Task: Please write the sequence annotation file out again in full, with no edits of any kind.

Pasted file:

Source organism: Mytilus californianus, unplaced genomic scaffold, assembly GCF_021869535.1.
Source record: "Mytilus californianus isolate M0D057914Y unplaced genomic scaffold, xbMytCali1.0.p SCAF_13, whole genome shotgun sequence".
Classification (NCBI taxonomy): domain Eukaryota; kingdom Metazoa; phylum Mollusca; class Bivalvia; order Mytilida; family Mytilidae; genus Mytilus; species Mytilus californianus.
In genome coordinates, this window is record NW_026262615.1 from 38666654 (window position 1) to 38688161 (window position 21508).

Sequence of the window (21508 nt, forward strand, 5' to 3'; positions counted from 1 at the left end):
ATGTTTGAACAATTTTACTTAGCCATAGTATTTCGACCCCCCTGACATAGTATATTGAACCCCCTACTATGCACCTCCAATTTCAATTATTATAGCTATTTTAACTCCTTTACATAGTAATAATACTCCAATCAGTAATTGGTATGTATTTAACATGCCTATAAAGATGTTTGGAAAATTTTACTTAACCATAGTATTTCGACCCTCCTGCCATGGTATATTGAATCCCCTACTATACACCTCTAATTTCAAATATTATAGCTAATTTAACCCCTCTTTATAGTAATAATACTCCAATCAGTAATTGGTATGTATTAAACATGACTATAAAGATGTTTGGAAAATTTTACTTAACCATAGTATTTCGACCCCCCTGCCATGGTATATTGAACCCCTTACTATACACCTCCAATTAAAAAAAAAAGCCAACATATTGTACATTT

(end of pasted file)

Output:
Source organism: Mytilus californianus, unplaced genomic scaffold, assembly GCF_021869535.1.
Source record: "Mytilus californianus isolate M0D057914Y unplaced genomic scaffold, xbMytCali1.0.p SCAF_13, whole genome shotgun sequence".
Classification (NCBI taxonomy): domain Eukaryota; kingdom Metazoa; phylum Mollusca; class Bivalvia; order Mytilida; family Mytilidae; genus Mytilus; species Mytilus californianus.
In genome coordinates, this window is record NW_026262615.1 from 38666654 (window position 1) to 38688161 (window position 21508).

Sequence of the window (21508 nt, forward strand, 5' to 3'; positions counted from 1 at the left end):
ATGTTTGAACAATTTTACTTAGCCATAGTATTTCGACCCCCCTGACATAGTATATTGAACCCCCTACTATGCACCTCCAATTTCAATTATTATAGCTATTTTAACTCCTTTACATAGTAATAATACTCCAATCAGTAATTGGTATGTATTTAACATGCCTATAAAGATGTTTGGAAAATTTTACTTAACCATAGTATTTCGACCCTCCTGCCATGGTATATTGAATCCCCTACTATACACCTCTAATTTCAAATATTATAGCTAATTTAACCCCTCTTTATAGTAATAATACTCCAATCAGTAATTGGTATGTATTAAACATGACTATAAAGATGTTTGGAAAATTTTACTTAACCATAGTATTTCGACCCCCCTGCCATGGTATATTGAACCCCTTACTATACACCTCCAATTAAAAAAAAAAGCCAACATATTGTACATTT